Russian Jews Teaching Music to Arab Children in Israel
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Russian Jews Teaching Music to Arab Children in Israel

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The Russians are coming – this time to an Arab village near Hadera, which has welcomed eight Jewish emigres, who will teach music to their children.

Some 200 Arab youngsters are enjoying top-quality music instruction at the village’s new music center. And the newcomers from the former Soviet Union have found steady jobs in a tight market.

The center is the first of its kind in an Arab community. It is a joint venture of the Immigrant Absorption and Education ministries, the Jewish Agency and the Histadrut labor federation.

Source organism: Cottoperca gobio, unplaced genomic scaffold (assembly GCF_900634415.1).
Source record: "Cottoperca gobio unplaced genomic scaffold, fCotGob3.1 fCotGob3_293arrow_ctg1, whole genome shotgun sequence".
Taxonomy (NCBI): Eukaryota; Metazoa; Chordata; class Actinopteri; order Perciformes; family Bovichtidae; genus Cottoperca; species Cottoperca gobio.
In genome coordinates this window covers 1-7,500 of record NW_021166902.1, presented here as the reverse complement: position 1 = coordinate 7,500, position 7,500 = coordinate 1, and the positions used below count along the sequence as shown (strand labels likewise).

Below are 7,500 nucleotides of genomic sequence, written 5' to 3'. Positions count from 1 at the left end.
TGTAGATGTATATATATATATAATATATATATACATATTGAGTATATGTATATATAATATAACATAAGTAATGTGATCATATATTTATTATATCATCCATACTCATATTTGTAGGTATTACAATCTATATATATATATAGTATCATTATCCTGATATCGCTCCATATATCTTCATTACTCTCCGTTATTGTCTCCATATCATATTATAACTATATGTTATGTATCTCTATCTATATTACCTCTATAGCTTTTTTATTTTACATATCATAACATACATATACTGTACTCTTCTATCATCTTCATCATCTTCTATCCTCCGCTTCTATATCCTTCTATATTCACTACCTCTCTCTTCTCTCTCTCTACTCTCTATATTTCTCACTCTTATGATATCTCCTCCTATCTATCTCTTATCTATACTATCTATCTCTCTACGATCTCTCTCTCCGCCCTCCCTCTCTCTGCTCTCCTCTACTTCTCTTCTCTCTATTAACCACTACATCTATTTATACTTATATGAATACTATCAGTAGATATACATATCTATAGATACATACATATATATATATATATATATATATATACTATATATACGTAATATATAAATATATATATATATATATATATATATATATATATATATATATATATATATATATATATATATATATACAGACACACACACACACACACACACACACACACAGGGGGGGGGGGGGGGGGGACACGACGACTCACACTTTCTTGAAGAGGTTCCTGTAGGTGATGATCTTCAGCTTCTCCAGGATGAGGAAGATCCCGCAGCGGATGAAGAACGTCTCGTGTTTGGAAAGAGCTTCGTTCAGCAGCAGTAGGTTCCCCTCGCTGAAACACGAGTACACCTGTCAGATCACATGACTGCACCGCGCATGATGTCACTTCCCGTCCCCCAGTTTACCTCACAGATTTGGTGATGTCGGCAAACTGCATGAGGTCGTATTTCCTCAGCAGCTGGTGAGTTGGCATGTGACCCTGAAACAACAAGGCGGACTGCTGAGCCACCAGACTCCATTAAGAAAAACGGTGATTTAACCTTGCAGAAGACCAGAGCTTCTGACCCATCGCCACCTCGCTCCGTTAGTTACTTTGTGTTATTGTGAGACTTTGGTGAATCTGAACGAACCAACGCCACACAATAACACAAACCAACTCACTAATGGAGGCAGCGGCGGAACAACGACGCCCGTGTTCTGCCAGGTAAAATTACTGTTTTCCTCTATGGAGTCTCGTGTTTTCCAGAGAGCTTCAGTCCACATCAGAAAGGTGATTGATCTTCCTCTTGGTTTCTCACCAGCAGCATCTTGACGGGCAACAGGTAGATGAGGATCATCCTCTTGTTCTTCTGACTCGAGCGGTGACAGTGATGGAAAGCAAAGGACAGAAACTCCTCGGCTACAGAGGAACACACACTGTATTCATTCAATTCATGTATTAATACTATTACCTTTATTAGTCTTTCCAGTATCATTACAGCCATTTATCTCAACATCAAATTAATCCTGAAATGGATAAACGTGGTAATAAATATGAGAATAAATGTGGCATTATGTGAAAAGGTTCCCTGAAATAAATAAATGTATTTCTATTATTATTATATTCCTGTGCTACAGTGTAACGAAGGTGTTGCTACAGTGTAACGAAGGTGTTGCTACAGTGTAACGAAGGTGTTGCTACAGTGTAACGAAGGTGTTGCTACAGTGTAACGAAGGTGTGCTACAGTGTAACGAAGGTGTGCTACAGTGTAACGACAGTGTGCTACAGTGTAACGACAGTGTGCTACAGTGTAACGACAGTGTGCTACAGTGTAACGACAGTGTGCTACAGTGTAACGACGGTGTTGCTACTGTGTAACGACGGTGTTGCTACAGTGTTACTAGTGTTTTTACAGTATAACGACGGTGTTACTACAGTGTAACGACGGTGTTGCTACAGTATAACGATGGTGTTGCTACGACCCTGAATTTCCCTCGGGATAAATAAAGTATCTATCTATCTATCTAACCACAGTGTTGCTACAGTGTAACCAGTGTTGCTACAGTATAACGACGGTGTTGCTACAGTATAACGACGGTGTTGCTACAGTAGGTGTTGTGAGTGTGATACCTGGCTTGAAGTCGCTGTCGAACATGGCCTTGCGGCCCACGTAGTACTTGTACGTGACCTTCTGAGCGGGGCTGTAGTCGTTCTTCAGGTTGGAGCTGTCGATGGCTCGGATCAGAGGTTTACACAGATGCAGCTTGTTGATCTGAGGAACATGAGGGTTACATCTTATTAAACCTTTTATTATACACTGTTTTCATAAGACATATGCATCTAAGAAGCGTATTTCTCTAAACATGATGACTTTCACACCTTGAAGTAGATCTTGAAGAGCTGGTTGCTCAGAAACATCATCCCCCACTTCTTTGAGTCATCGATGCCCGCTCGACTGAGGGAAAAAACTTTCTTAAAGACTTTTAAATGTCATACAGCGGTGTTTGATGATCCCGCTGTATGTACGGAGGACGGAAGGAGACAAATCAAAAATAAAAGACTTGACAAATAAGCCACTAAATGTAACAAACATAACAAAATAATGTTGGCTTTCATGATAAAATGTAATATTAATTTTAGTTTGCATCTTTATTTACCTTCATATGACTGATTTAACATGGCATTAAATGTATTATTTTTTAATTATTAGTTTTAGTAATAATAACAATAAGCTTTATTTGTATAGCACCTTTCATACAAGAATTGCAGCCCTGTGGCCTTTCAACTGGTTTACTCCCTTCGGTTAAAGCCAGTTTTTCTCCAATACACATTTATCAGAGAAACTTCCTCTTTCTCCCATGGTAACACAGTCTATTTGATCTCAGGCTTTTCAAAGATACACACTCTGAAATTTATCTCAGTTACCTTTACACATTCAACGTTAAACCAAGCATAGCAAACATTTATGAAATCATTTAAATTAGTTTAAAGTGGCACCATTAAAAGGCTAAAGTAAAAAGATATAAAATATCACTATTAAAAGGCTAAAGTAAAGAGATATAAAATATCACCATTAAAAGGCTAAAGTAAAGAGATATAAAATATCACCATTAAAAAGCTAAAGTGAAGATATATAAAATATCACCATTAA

Students pay a symbolic 50 shekels a month (about $20) for lessons at the center, which has a faculty of 10.

Alla Bachodina, who taught electric guitar for 10 years at a St. Petersburg conservatory, says she enjoys teaching Arab children as much as she did their Russian counterparts. “Neither they nor we speak Hebrew too well. So far as language is concerned, we get along just fine.”

None of the teachers had reservations about working in the village, despite widespread mistrust of Arabs among Russian immigrants.

“On the contrary,” says Bachodina, “Arab children are easier to teach. Unlike many Jewish children, they listen.”

Kusai Ghanayem, the director of the center, said it represented a major step forward in teaching music to Arab youngsters.

Ghanayem said he, too, had to overcome certain reservations existing in the Arab sector in respect to the Russian influx.

“But I got over my hesitation quickly. This was an opportunity to introduce something new, and I would not miss it.”

Ghanayem said the undertaking illustrated that the Arabs of Israel, too, could benefit from the new wave of aliyah.

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